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‘Taps aff’ at the top of Ben Nevis for ‘buzzing’ Dundee graduate’s Celtic-inspired painting stunt

Lewis Deeney hung his Celtic-inspired painting on the highest point of the UK's tallest mountain.

Lewis Deeney at the summit of Ben Nevis. Image: Supplied.
Lewis Deeney at the summit of Ben Nevis. Image: Supplied.

DJCAD graduate and full-time artist Lewis Deeney has always aspired to reach new heights.

So when it came to promoting his upcoming exhibition in Fife, he decided to go as high as he possibly could – taking one of his Celtic-inspired artworks to the top of Ben Nevis.

“It was quite tough,,” laughs the 29-year-old painter, whose geometric works combine ancient symbols with modern laser-cutting techniques and bright colours to create mind-bending visuals.

“But I wanted to try and draw attention to the exhibition,” he adds. “My legs were burning and stuff. But my friend was there to hype me up, and we had good fun.”

Upon reaching the summit of the 1,345m mountain, Lewis says he was “buzzing” to be able to say he had the “highest painting in the UK”.

“I had such a buzz when I got up,” he says. “I don’t know of anyone who’s done it before.”

Exhibition ‘fuses past and present’

The painting Lewis took up to the summit is one of several that he has created specifically for his upcoming show, The Sky Is Dreaming, which the experienced artist says will be his “best one yet”.

“You’re going to be stepping into the ancient past of Scotland, but in a very modern way,” Lewis explains. “You’re not going to see stone carvings; it all feels very modern and alive.”

Lewis Deeney places his painting at the summit of Ben Nevis. Image: Supplied.

His latest works have been inspired by Celtic stone carvings which Lewis has then redesigned with “modern, bright colours” and rearranged using a laser cutter – a process he perfected during his time at Duncan of Jordanstone College of Art and Design in Dundee.

“I really love geometry, but also abstract painting, and I went through art school trying to find a way to combine them both,” Lewis explains.

“I couldn’t quite figure a way how to do it. And then I eventually ended up making an abstract painting. It was mostly focused on colour and texture, but it wasn’t much of anything.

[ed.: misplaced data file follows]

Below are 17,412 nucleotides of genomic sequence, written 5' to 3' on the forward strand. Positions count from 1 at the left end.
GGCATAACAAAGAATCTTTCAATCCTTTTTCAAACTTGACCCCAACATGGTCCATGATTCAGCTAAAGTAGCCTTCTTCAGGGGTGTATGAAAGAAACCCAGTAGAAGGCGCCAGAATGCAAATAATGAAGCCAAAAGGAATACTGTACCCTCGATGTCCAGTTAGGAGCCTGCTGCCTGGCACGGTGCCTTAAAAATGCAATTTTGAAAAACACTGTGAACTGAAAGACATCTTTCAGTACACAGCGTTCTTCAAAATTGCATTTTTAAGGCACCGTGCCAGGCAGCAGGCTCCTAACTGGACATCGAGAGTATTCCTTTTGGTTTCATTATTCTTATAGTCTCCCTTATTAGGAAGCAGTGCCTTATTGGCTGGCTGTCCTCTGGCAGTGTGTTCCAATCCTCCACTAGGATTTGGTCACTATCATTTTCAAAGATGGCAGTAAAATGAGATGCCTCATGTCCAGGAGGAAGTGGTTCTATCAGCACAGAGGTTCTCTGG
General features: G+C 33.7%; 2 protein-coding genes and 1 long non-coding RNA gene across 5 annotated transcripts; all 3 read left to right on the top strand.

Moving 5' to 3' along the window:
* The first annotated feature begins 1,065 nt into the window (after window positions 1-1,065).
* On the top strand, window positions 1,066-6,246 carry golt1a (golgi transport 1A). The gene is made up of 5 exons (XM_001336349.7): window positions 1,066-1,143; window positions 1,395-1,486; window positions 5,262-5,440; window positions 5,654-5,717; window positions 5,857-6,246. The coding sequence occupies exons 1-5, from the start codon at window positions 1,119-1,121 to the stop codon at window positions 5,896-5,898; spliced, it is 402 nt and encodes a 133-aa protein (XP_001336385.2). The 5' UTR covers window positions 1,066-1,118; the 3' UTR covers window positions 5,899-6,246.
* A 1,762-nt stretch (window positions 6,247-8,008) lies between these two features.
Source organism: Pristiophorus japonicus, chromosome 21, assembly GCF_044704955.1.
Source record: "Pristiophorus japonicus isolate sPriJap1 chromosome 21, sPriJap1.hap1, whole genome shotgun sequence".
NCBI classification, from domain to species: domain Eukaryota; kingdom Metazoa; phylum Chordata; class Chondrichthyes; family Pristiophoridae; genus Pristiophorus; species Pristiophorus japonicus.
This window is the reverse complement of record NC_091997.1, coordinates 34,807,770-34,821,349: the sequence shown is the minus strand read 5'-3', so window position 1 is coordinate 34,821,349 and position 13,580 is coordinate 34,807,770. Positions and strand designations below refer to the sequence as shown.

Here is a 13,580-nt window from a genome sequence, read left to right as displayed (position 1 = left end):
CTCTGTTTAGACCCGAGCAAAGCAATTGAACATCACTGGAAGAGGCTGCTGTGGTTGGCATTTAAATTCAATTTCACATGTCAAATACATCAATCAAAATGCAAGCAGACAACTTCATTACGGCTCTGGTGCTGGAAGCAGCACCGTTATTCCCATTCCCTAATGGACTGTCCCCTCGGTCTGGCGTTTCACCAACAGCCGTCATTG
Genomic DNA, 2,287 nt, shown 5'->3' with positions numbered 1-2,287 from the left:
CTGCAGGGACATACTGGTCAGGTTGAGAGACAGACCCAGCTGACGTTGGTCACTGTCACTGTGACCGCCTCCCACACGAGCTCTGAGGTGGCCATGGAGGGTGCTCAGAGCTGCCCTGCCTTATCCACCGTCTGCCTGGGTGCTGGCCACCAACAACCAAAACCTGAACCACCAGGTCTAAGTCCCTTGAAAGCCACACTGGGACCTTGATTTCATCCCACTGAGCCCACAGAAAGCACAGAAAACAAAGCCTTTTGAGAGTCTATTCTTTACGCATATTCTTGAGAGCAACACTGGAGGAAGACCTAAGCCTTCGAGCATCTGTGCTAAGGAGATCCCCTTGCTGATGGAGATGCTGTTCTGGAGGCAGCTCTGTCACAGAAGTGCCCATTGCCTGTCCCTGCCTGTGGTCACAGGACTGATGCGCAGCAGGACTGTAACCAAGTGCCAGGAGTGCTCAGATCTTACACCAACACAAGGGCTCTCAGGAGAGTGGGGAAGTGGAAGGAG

“Then I had the idea to put it through the bandsaw. I cut it into strips and I thought: ‘That’s cool, because I can start rearranging them’.”

Empty art college was painter’s dream

After cutting his paintings into squares, triangles and other basic shapes, Lewis “reached the limit of what the bandsaw could do” and turned his focus to the art college’s laser cutter.

This meant his could design complex geometric patterns digitally, and then send his designs to the laser cutter to be precisely sliced.

Ready for battle: Lewis is inspired by ancient Celtic symbols. Image: Supplied.

Then he pieced the paintings back together in a rearranged order, “like a jigsaw or mosaic”.

And once he found his signature style, Lewis was hooked. He recalls working in the cutting workshop at DJCAD in solitude during lockdown, and realising at the time he’d probably never again have such unlimited access to the laser cutter.

“I just fell in love with the process,” he says. “It seems to mirror how my mind works, it makes sense to me.

“During Covid, I made so many paintings, because I was just obsessed.”

Road trips to Highlands inspire Lewis

For Lewis, there’s a constant fascination between past and present which he thinks can be explored best through geometry.

He started off painting from “a very spiritual perspective” and examining symbols such as the Mandala.

Then when he began tracing his own family tree back to ancient Ireland, he became interested in Celtic symbols.

Lewis Deeney on the gruelling trek up Ben Nevis. Image: Supplied.

Now, he and his girlfriend regularly take their van up to the Highlands of Scotland to seek out inspiration for his designs.

“I love being up there, and going to see ancient sites like the standing stones,” he enthuses.

But he maintains that one of the most inspiring places he’s ever been is Dundee’s own Balgay hill.

“There’s such a variety of trees there, and I absolutely love how dark it can get when you’re walking around at night,” he smiles.

Since leaving university, Lewis has been working from his hometown of Dumbarton and sending his designs off to get cut at an outside facility.

The rain came down hard on the day of Lewis Deeney’s Munro expedition. Image: Supplied.

But he’s looking forward to returning to Courier Country for his Creative Scotland-funded exhibition at the Fire Station gallery in Dunfermline.

“It’s a really nice spot,” says Lewis of the gallery. “And I get on with curator Ian really well. I’m excited to get full steam ahead.”

The Sky Is Dreaming by Lewis Deeney will be showing at the Fire Station, Dunfermline, from July 5-28 2024. The exhibition is free to visit.